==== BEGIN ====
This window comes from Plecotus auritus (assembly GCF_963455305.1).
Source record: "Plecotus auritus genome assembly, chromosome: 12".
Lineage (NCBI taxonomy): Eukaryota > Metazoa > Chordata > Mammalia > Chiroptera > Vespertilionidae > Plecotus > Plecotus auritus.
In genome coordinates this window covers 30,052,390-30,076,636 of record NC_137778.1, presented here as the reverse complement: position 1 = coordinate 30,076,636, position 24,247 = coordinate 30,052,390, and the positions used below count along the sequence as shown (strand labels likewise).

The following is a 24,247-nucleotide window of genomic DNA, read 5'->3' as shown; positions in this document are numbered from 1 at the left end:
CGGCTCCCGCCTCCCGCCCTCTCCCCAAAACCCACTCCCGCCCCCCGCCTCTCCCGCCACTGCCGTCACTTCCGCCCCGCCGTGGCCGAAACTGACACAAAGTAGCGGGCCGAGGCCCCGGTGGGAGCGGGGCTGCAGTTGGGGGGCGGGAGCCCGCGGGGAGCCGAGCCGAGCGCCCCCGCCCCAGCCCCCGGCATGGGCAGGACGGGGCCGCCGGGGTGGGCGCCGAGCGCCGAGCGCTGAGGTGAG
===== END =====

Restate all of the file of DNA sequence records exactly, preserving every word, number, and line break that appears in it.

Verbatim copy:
This window comes from Plecotus auritus (assembly GCF_963455305.1).
Source record: "Plecotus auritus genome assembly, chromosome: 12".
Lineage (NCBI taxonomy): Eukaryota > Metazoa > Chordata > Mammalia > Chiroptera > Vespertilionidae > Plecotus > Plecotus auritus.
In genome coordinates this window covers 30,052,390-30,076,636 of record NC_137778.1, presented here as the reverse complement: position 1 = coordinate 30,076,636, position 24,247 = coordinate 30,052,390, and the positions used below count along the sequence as shown (strand labels likewise).

The following is a 24,247-nucleotide window of genomic DNA, read 5'->3' as shown; positions in this document are numbered from 1 at the left end:
CGGCTCCCGCCTCCCGCCCTCTCCCCAAAACCCACTCCCGCCCCCCGCCTCTCCCGCCACTGCCGTCACTTCCGCCCCGCCGTGGCCGAAACTGACACAAAGTAGCGGGCCGAGGCCCCGGTGGGAGCGGGGCTGCAGTTGGGGGGCGGGAGCCCGCGGGGAGCCGAGCCGAGCGCCCCCGCCCCAGCCCCCGGCATGGGCAGGACGGGGCCGCCGGGGTGGGCGCCGAGCGCCGAGCGCTGAGGTGAG